Analysis of failure mechanisms that impact safe Operation of AlGaN/GaN HEMTs
1 online resource (131 pages) : PDF
University of North Carolina at Charlotte
The reliability of AlGaN/GaN high electron mobility transistors (HEMTs) is traditionally determined via thermal lifetime acceleration stress tests. More recently it has been proposed that electric field has a prominent role in limiting lifetimes. Multiple failure mechanisms have been proposed as a result of device degradation observed when stressed under high applied electric fields, as typical when the device is biased into the OFF-state. One potential reason for multiple mechanisms could be due to varying levels of quality and maturity of the GaN processes in the reported literature.The work presented in this dissertation seeks to provide clarity and understanding into the failure mechanism of AlGaN/GaN HEMT devices under high electric fields. The devices in this study were fabricated in a commercial GaN process, notable for exceptional ruggedness and industry leading $65V$ qualified operational bias for RF power amplifiers. A series of OFF-state, high electric field step-stress experiments, as described in literature, were performed to assess if any were applicable to this process.It was discovered that device degradation could only be induced when stressed close to the breakdown limits. This lead to the development of a unique stress method that enables the device to be held close to catastrophic breakdown, while avoiding an over stress event that would prevent the device from being studied at the conclusion of the experiment. It was discovered via careful electrical and optical analysis that failure was due to a localized degradation of the Schottky gate diode properties. The physical analysis found the failure inconsistent with the widely reported inverse piezoelectric effect. Instead the failures resemble recently proposed time dependent dielectric breakdown of the AlGaN barrier layer.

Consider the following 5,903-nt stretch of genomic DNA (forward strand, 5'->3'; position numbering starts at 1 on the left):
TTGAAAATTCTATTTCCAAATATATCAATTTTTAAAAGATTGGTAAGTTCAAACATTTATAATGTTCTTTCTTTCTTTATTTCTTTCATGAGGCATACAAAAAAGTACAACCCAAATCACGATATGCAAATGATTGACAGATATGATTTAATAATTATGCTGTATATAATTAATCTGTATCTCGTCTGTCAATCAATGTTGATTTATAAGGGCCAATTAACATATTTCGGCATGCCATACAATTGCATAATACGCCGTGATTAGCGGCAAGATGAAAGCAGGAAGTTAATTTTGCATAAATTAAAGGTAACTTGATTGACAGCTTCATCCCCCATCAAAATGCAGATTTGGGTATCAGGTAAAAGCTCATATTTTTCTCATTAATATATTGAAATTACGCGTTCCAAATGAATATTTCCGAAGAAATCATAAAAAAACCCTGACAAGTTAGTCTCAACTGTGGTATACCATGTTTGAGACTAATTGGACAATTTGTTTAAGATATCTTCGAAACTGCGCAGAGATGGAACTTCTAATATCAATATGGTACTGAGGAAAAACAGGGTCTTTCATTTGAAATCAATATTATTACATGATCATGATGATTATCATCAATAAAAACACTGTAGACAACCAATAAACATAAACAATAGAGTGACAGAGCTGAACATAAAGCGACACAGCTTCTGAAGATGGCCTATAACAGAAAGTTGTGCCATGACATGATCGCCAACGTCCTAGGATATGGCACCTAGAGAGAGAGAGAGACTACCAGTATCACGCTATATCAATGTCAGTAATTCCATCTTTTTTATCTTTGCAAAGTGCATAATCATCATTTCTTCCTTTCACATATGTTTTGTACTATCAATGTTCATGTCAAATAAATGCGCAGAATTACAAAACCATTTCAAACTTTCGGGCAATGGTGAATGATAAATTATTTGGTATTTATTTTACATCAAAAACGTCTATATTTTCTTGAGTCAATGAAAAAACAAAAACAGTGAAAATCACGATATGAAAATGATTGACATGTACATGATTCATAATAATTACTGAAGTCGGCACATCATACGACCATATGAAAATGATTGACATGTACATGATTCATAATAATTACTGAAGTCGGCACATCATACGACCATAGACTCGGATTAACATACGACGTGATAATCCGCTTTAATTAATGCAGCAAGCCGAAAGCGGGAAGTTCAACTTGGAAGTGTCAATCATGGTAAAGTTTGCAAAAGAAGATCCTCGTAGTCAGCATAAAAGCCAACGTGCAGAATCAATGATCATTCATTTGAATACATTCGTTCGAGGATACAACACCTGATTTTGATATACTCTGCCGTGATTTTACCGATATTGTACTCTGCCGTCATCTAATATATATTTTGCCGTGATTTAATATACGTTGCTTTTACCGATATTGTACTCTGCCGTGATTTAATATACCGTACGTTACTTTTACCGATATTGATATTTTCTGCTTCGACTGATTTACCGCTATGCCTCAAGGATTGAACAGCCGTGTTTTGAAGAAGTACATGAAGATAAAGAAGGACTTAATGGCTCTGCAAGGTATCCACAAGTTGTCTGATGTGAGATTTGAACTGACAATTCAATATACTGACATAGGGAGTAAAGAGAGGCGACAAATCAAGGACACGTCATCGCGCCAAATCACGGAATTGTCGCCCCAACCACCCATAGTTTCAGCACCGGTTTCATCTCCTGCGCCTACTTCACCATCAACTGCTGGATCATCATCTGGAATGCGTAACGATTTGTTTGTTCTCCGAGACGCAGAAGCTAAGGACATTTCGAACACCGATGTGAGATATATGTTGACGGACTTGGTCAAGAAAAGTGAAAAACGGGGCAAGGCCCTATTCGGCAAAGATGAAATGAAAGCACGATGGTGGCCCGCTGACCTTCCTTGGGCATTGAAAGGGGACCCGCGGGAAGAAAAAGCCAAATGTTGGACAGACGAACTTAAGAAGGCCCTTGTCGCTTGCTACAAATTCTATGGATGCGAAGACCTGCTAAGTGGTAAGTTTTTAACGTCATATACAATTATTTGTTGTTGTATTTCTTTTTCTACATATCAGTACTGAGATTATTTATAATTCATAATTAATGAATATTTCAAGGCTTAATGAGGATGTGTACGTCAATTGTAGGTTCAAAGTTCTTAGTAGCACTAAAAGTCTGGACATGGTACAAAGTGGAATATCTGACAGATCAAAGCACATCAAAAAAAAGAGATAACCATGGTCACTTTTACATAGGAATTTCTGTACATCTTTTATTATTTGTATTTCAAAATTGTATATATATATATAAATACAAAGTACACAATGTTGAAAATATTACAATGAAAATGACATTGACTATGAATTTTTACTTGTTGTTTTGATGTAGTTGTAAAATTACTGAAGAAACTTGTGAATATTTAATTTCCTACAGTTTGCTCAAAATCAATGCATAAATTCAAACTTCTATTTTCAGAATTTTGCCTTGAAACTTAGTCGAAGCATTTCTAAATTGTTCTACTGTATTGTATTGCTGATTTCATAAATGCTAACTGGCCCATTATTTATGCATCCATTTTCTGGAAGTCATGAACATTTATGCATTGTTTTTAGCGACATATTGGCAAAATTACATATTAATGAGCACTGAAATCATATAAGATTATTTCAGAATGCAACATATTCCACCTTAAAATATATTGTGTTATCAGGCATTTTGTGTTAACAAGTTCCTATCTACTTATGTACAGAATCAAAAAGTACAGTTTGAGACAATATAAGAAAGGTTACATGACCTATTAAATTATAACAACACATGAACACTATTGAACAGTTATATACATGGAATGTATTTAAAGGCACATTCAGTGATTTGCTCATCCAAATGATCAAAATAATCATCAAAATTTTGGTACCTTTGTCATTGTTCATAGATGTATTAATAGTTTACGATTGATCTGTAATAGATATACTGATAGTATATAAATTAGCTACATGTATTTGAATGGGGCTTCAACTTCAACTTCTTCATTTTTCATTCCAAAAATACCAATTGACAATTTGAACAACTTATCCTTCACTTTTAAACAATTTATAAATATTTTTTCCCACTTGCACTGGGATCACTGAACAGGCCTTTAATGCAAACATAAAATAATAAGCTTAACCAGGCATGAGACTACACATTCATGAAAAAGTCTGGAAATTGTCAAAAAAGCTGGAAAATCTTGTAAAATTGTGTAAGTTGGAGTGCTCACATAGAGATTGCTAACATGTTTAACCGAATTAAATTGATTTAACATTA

Vetury, RamaCox, RobertStokes, EdwardSmith, Stuart
Thesis (Ph.D.)--University of North Carolina at Charlotte, 2014.
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